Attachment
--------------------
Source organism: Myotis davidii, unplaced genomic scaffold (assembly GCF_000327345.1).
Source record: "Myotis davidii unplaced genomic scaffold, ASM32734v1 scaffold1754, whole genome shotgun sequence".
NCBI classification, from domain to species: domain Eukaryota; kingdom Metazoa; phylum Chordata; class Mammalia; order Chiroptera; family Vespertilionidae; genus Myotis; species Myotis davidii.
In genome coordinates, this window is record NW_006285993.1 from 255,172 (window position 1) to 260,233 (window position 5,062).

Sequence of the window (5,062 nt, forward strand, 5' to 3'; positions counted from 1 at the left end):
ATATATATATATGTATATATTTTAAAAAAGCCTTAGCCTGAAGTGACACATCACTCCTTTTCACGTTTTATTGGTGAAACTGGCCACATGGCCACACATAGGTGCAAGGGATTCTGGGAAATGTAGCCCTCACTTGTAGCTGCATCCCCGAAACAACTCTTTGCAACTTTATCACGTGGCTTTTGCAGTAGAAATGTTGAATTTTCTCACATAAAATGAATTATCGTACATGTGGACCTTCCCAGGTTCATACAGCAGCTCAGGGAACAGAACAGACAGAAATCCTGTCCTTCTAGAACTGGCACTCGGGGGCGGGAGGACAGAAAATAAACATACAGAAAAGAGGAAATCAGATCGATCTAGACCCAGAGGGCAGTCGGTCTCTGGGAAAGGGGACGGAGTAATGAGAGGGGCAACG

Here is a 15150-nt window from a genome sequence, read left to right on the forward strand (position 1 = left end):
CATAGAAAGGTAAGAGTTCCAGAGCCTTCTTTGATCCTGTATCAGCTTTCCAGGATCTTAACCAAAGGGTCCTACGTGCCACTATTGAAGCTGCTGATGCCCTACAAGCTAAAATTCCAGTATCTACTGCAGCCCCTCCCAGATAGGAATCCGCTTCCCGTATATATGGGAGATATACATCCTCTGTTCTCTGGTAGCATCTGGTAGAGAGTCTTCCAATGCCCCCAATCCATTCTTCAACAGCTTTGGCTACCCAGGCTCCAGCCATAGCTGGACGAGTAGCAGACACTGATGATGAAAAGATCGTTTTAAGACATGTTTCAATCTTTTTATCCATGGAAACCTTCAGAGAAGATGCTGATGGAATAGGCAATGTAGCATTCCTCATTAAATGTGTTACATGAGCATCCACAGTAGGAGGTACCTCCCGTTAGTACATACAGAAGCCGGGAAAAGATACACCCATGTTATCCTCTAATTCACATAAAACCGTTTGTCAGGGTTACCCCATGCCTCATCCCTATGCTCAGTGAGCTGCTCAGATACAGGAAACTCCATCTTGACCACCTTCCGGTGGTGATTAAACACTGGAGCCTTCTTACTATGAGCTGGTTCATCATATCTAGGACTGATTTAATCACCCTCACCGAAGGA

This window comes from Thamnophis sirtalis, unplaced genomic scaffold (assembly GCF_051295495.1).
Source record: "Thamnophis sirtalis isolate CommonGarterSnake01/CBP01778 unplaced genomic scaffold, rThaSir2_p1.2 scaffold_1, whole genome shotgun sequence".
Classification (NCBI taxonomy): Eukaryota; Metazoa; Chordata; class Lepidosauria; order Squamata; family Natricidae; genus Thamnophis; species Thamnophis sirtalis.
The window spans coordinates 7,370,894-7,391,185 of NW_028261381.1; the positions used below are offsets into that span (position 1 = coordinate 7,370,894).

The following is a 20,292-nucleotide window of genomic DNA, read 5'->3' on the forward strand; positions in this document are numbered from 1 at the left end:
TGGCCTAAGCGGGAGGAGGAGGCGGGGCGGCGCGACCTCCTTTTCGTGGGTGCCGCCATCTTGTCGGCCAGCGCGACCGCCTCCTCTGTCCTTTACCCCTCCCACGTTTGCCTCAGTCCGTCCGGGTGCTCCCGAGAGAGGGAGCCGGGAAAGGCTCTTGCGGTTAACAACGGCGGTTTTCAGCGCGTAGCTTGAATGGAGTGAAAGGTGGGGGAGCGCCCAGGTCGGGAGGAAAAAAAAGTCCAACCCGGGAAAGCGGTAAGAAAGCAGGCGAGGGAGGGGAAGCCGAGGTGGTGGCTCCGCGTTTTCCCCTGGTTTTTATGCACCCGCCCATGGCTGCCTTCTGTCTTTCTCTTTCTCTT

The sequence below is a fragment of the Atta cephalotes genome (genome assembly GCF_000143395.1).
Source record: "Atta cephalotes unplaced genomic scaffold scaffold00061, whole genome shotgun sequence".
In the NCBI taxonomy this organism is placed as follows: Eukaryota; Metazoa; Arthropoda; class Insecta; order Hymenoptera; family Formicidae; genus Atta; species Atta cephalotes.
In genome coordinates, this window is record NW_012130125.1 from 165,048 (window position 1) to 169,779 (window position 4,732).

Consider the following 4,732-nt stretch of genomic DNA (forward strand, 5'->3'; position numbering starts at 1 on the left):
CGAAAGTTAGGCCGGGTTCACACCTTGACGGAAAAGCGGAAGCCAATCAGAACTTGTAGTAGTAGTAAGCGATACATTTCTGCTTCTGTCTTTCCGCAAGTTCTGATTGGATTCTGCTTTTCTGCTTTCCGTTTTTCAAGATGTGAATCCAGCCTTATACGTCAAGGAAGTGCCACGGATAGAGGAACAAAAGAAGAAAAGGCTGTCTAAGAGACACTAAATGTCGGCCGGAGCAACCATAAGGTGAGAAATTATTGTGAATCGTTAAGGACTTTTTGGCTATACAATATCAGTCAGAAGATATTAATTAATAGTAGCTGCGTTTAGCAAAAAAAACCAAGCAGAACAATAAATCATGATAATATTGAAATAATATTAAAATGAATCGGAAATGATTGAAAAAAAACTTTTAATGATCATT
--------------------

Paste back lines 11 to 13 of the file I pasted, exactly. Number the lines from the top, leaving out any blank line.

Classification (NCBI taxonomy): Eukaryota; Metazoa; Chordata; class Lepidosauria; order Squamata; family Natricidae; genus Thamnophis; species Thamnophis sirtalis.
The window spans coordinates 7,370,894-7,391,185 of NW_028261381.1; the positions used below are offsets into that span (position 1 = coordinate 7,370,894).

The following is a 20,292-nucleotide window of genomic DNA, read 5'->3' on the forward strand; positions in this document are numbered from 1 at the left end: